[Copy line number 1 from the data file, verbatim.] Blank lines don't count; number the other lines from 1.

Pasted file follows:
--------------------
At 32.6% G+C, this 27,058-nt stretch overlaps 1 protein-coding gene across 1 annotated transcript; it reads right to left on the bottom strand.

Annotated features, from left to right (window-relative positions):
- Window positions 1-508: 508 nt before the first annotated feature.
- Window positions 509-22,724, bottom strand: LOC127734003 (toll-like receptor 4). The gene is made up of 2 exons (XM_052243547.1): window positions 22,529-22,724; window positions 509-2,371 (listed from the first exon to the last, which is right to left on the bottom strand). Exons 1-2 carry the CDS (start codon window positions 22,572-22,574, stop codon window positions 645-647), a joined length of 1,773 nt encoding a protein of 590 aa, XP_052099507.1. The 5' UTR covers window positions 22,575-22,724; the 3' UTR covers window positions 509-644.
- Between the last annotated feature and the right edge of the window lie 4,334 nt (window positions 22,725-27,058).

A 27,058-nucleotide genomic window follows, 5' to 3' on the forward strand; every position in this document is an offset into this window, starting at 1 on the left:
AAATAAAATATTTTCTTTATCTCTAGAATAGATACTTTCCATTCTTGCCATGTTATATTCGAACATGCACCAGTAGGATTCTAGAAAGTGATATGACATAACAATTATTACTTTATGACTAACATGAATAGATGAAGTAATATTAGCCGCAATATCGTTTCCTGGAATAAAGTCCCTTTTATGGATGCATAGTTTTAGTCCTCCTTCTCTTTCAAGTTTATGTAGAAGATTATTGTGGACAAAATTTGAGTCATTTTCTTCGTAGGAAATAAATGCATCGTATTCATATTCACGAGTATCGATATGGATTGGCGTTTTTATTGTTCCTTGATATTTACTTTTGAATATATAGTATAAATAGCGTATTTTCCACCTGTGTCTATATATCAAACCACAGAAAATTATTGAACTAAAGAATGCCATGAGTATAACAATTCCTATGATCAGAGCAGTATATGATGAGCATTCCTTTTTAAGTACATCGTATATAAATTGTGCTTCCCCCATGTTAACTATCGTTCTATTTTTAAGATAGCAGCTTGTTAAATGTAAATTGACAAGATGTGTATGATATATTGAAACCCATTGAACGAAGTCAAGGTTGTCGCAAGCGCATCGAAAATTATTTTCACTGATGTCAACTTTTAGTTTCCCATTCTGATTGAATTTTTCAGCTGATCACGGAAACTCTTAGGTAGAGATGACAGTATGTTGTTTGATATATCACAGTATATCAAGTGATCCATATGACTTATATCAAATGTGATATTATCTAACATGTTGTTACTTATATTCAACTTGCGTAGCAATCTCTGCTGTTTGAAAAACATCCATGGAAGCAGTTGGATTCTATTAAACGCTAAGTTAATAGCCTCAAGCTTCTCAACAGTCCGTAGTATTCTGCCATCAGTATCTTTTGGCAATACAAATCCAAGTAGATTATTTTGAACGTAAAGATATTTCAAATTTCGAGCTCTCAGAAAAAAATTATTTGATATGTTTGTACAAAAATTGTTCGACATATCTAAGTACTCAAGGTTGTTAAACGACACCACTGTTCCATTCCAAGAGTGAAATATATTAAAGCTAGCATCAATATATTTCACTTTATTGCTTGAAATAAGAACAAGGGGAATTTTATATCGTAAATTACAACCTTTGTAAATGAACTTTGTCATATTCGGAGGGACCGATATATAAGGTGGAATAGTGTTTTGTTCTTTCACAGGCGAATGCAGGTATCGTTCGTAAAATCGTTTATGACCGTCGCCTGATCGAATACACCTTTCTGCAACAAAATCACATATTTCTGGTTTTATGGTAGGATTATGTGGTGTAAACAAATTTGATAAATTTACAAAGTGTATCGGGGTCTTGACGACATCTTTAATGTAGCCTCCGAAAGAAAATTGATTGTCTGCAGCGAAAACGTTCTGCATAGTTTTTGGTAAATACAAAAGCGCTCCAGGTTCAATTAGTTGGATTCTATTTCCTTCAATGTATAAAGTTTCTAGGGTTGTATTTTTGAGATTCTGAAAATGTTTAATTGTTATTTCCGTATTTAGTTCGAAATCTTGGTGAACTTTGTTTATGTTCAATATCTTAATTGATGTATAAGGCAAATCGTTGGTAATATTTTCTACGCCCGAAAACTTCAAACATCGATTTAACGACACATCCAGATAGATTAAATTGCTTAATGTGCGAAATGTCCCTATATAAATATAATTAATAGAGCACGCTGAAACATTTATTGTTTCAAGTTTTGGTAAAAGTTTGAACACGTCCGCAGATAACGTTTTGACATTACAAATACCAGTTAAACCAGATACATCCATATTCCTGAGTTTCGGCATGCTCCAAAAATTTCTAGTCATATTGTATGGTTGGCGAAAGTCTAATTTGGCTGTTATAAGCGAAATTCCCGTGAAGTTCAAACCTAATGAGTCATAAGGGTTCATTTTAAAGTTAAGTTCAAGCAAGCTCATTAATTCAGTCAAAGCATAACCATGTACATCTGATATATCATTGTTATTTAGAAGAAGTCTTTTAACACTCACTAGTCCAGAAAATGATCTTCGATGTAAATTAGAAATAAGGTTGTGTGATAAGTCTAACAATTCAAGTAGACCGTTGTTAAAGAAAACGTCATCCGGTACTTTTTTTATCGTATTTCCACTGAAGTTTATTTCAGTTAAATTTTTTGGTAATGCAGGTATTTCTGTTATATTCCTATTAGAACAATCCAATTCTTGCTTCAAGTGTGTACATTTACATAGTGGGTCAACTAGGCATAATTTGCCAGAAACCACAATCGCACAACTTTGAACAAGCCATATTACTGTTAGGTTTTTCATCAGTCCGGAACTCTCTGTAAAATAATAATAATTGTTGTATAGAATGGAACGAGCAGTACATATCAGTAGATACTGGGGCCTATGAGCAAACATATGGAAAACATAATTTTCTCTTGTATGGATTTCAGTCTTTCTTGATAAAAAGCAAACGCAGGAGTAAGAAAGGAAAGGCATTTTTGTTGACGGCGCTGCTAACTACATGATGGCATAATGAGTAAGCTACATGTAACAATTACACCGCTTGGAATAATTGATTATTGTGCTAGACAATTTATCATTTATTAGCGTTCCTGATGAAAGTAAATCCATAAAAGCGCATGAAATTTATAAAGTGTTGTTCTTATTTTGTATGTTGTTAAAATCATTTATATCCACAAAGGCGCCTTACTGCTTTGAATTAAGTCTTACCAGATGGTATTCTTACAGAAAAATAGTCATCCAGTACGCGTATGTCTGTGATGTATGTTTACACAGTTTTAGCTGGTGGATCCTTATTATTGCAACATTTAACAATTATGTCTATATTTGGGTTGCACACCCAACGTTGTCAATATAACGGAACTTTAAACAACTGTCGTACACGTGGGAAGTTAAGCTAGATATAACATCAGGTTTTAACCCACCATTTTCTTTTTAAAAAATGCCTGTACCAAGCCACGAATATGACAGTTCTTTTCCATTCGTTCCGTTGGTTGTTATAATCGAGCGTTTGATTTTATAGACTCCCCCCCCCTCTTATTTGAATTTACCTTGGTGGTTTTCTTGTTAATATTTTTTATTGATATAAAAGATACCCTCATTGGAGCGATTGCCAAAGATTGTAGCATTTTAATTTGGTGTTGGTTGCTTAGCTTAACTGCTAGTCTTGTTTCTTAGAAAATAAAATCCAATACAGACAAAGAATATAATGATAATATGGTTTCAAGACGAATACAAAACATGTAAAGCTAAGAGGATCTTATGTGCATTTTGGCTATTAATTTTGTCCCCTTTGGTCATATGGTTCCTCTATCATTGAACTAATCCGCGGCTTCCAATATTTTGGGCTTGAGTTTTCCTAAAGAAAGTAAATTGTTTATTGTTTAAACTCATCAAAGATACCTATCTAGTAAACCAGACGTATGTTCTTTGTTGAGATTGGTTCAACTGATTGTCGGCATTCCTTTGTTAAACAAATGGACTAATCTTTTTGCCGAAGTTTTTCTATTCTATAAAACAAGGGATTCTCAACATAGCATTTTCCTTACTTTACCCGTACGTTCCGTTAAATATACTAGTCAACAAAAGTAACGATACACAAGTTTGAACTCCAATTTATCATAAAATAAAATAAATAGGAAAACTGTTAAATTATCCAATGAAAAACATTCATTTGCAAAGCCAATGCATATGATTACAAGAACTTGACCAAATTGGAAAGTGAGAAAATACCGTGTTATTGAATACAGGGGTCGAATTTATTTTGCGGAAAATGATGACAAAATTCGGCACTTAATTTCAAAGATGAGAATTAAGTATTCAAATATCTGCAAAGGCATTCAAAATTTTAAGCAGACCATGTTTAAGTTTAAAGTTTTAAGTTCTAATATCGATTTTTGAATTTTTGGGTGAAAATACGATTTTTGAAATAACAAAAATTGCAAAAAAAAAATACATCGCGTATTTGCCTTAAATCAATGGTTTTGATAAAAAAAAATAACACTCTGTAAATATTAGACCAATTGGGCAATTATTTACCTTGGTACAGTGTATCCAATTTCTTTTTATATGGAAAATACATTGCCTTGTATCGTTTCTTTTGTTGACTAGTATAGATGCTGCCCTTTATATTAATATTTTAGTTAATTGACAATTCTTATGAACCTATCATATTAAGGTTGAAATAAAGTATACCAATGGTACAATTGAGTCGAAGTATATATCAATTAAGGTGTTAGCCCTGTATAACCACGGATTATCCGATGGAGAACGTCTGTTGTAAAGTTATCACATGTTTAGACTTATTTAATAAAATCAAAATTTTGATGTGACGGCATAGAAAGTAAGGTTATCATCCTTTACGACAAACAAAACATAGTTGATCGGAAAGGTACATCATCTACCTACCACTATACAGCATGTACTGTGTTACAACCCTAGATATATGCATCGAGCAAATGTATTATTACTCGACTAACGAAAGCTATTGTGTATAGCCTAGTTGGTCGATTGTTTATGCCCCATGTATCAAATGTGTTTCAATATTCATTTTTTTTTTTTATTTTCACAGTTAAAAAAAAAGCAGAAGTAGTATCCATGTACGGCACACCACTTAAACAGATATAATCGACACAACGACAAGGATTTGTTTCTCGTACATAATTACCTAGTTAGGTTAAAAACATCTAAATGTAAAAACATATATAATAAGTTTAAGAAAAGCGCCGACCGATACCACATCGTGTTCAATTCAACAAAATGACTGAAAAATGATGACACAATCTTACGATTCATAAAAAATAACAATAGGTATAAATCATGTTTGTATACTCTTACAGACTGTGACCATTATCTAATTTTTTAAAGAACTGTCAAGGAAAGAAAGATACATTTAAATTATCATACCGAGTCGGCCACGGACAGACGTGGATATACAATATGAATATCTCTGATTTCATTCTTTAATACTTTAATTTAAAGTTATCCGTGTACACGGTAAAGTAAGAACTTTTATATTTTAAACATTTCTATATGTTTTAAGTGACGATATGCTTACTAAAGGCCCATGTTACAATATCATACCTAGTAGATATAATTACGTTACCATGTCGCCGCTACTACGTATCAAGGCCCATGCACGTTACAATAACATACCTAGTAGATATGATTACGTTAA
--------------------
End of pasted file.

At 32.6% G+C, this 27,058-nt stretch overlaps 1 protein-coding gene across 1 annotated transcript; it reads right to left on the bottom strand.